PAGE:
Then many people just grow comfortable in their ways and see no need for change. It's part of their routine and it works for them.

post #5 of 6
Well, they're cheap(a), which means if one get bent, broken, dropped, or stolen you don't worry- same reason i don't use expensive knives at work. They perform fine(b), of course other knives are harder/sharper, but would they do a better job in a slaughterhouse setting? Probably they would functionally make no difference. (C)You need to steel your knife a lot when cutting meat anyway because the fat builds up on the blade. (D) A lot if health departments have regulations about handles that fibrox and sani safe exist to meet.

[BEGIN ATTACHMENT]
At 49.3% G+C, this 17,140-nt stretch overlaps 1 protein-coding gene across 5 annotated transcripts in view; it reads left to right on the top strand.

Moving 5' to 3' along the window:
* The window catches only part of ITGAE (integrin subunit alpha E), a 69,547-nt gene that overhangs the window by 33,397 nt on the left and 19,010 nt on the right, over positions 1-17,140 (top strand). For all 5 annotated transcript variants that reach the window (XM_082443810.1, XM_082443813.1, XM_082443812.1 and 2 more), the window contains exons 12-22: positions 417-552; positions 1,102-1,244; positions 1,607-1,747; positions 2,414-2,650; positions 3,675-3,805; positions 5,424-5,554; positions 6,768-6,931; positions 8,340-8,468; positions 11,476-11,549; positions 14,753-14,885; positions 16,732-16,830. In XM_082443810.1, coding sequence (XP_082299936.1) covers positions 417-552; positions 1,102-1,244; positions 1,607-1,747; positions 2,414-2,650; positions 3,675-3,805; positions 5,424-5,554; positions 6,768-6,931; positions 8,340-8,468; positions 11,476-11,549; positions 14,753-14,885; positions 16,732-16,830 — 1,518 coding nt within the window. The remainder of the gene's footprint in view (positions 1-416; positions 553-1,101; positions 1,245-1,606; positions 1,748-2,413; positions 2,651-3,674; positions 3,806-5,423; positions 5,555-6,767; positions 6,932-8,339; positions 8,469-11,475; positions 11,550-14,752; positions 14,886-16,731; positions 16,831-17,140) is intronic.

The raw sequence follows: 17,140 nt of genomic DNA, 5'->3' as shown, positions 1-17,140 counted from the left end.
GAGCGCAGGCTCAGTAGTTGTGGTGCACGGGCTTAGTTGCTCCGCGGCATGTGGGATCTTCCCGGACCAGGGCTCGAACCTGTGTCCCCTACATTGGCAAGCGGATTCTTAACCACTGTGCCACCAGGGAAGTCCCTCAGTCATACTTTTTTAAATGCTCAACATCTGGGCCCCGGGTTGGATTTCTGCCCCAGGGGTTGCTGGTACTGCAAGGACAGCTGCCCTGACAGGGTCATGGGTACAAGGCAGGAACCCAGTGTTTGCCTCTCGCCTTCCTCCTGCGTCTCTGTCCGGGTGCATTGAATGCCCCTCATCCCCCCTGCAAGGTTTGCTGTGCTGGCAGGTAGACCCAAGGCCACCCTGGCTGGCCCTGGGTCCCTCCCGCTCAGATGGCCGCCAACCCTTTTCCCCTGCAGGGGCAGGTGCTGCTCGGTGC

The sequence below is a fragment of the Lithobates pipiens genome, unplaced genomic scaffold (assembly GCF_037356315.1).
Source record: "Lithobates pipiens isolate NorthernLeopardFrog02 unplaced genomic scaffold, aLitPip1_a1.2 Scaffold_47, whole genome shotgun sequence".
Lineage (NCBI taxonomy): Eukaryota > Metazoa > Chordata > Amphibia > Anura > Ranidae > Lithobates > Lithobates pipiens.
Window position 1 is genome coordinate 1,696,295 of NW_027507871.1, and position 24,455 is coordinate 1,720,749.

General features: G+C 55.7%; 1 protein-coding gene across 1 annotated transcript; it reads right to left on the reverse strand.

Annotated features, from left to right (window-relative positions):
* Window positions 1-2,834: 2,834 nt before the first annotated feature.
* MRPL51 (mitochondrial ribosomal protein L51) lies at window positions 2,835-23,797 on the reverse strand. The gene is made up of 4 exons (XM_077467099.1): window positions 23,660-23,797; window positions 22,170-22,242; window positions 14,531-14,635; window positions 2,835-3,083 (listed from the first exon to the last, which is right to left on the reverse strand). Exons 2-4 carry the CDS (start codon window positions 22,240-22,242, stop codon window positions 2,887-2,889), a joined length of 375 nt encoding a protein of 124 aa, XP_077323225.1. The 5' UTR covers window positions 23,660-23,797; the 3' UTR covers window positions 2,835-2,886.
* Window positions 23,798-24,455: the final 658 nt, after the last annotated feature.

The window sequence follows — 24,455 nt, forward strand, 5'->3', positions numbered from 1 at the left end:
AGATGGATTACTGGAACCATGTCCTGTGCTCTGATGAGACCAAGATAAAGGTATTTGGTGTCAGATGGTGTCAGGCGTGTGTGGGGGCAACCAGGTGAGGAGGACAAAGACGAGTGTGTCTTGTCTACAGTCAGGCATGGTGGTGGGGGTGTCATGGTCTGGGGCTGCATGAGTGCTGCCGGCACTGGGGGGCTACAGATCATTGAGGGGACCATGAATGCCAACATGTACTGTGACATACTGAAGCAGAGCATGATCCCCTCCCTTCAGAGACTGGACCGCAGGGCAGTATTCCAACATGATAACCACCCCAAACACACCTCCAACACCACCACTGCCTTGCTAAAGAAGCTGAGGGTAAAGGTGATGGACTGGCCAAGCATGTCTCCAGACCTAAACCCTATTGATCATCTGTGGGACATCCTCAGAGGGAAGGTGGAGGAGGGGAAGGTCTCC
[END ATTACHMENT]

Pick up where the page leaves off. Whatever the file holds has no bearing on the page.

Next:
post #6 of 6

Yes Grande, but there's no romance in any of those facts.  ;-)~


But fat buildup, that's interesting.  In all seriousness I find it a goldmine here having the insights of professionals.